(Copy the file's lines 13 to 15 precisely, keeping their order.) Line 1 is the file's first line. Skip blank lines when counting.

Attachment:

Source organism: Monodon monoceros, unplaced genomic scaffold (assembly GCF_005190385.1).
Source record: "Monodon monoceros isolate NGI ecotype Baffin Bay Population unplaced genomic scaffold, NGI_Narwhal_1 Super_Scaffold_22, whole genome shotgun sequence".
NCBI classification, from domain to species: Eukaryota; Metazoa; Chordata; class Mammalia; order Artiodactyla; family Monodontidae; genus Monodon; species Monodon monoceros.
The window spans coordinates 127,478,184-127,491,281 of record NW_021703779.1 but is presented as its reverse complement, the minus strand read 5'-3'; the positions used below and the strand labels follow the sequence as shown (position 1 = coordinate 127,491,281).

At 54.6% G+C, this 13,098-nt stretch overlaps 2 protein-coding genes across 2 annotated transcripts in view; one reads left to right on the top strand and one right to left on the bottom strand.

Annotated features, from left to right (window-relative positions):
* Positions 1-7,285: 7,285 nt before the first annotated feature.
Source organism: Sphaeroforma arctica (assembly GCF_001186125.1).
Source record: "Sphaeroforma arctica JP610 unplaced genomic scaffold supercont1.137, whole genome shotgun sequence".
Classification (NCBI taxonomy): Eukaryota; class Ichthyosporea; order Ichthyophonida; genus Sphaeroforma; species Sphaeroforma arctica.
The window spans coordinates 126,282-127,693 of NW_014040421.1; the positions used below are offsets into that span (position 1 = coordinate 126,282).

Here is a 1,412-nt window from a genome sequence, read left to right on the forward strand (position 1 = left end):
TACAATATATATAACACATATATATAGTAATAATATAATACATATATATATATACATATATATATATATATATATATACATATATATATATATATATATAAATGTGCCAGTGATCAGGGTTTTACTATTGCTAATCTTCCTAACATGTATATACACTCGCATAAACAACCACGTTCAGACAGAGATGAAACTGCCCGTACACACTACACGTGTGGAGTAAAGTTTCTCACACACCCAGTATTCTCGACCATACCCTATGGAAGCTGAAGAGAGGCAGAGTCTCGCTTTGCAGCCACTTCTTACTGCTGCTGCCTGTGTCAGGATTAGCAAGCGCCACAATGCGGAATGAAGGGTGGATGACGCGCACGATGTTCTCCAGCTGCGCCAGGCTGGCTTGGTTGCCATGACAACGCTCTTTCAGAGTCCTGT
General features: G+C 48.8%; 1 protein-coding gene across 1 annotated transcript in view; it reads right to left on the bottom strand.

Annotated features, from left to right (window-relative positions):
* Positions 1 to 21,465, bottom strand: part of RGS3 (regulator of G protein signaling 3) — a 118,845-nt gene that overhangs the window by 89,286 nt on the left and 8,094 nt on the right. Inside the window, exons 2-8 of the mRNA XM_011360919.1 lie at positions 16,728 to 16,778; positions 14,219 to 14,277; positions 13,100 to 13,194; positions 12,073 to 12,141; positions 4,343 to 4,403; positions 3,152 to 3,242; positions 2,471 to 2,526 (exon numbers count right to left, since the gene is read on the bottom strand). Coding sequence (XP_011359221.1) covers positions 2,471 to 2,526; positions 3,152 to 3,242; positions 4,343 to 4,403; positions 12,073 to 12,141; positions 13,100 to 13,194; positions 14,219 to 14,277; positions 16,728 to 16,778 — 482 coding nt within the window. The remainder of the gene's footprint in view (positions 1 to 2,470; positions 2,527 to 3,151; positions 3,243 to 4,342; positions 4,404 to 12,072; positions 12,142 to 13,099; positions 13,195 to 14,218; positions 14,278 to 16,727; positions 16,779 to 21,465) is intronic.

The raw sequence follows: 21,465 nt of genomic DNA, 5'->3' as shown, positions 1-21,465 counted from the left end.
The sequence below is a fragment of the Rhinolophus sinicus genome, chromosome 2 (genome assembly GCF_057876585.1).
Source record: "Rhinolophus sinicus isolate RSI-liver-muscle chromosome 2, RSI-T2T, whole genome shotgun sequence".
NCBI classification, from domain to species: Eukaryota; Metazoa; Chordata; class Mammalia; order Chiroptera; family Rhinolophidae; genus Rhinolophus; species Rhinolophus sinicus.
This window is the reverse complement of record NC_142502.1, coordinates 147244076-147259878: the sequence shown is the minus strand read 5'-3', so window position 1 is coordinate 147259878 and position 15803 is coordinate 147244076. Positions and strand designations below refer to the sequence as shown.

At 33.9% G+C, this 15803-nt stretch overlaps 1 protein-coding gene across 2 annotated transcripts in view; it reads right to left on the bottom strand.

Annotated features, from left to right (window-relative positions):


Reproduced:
TACAATATATATAACACATATATATAGTAATAATATAATACATATATATATATACATATATATATATATATATATATACATATATATATATATATATATAAATGTGCCAGTGATCAGGGTTTTACTATTGCTAATCTTCCTAACATGTATATACACTCGCATAAACAACCACGTTCAGACAGAGATGAAACTGCCCGTACACACTACACGTGTGGAGTAAAGTTTCTCACACACCCAGTATTCTCGACCATACCCTATGGAAGCTGAAGAGAGGCAGAGTCTCGCTTTGCAGCCACTTCTTACTGCTGCTGCCTGTGTCAGGATTAGCAAGCGCCACAATGCGGAATGAAGGGTGGATGACGCGCACGATGTTCTCCAGCTGCGCCAGGCTGGCTTGGTTGCCATGACAACGCTCTTTCAGAGTCCTGT
General features: G+C 48.8%; 1 protein-coding gene across 1 annotated transcript in view; it reads right to left on the bottom strand.

Annotated features, from left to right (window-relative positions):